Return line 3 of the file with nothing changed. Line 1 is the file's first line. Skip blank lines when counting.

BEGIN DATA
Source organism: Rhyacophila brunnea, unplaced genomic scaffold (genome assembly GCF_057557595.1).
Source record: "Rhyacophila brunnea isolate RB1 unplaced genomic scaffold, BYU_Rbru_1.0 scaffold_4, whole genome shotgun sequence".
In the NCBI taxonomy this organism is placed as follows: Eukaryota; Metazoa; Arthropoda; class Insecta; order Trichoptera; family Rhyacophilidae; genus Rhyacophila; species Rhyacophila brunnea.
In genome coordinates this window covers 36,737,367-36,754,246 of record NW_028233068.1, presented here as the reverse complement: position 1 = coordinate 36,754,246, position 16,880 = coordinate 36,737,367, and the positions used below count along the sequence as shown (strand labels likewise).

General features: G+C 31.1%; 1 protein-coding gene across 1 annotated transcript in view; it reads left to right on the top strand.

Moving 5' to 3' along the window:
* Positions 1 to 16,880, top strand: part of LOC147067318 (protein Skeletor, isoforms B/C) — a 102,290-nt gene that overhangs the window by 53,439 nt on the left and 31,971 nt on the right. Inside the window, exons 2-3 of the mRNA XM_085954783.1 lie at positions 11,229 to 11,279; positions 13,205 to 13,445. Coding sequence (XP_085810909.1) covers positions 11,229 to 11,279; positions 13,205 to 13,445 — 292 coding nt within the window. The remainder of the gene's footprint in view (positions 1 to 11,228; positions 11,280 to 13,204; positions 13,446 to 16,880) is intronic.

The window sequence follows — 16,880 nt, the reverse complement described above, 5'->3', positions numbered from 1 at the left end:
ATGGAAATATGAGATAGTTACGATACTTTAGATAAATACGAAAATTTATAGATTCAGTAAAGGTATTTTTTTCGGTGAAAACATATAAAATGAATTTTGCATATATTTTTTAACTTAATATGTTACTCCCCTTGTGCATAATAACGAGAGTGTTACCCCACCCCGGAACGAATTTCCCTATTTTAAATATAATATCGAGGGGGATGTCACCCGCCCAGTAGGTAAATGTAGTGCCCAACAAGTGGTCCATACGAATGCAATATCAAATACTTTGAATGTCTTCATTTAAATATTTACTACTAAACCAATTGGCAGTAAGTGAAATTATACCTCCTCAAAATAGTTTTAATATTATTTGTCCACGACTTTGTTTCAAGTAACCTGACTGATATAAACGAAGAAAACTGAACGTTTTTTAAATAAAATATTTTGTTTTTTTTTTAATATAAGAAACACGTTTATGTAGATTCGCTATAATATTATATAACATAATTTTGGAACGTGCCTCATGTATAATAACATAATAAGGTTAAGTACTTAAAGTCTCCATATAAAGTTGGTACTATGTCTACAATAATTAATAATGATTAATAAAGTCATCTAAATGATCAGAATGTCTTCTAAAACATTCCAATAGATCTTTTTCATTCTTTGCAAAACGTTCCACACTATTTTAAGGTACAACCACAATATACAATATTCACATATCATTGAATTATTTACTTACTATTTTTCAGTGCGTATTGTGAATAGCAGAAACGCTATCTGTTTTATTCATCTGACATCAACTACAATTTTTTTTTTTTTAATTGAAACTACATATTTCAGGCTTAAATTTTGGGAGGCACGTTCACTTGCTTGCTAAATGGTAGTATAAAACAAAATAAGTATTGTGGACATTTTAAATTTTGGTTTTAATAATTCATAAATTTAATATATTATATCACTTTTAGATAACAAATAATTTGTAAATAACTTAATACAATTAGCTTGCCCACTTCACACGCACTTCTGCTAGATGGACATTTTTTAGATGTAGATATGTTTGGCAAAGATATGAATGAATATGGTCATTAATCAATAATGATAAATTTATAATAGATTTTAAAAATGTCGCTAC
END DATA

In the NCBI taxonomy this organism is placed as follows: Eukaryota; Metazoa; Arthropoda; class Insecta; order Trichoptera; family Rhyacophilidae; genus Rhyacophila; species Rhyacophila brunnea.